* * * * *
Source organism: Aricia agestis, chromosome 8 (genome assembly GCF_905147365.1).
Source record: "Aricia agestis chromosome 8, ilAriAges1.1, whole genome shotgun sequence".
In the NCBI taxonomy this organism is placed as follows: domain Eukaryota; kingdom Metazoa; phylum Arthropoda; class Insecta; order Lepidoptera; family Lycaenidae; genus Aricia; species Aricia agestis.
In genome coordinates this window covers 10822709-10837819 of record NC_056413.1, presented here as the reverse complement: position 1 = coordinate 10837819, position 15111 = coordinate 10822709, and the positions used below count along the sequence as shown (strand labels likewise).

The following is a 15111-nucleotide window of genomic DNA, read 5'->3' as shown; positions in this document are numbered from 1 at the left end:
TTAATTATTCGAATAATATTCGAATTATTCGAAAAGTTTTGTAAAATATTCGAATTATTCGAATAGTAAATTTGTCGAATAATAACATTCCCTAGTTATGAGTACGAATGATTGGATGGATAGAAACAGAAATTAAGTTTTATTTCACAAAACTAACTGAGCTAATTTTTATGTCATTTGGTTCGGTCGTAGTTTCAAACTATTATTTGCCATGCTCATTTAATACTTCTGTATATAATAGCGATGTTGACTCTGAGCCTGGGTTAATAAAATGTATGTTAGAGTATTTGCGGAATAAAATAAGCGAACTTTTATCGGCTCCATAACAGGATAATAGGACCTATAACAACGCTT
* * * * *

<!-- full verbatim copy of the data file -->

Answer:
Source organism: Aricia agestis, chromosome 8 (genome assembly GCF_905147365.1).
Source record: "Aricia agestis chromosome 8, ilAriAges1.1, whole genome shotgun sequence".
In the NCBI taxonomy this organism is placed as follows: domain Eukaryota; kingdom Metazoa; phylum Arthropoda; class Insecta; order Lepidoptera; family Lycaenidae; genus Aricia; species Aricia agestis.
In genome coordinates this window covers 10822709-10837819 of record NC_056413.1, presented here as the reverse complement: position 1 = coordinate 10837819, position 15111 = coordinate 10822709, and the positions used below count along the sequence as shown (strand labels likewise).

The following is a 15111-nucleotide window of genomic DNA, read 5'->3' as shown; positions in this document are numbered from 1 at the left end:
TTAATTATTCGAATAATATTCGAATTATTCGAAAAGTTTTGTAAAATATTCGAATTATTCGAATAGTAAATTTGTCGAATAATAACATTCCCTAGTTATGAGTACGAATGATTGGATGGATAGAAACAGAAATTAAGTTTTATTTCACAAAACTAACTGAGCTAATTTTTATGTCATTTGGTTCGGTCGTAGTTTCAAACTATTATTTGCCATGCTCATTTAATACTTCTGTATATAATAGCGATGTTGACTCTGAGCCTGGGTTAATAAAATGTATGTTAGAGTATTTGCGGAATAAAATAAGCGAACTTTTATCGGCTCCATAACAGGATAATAGGACCTATAACAACGCTT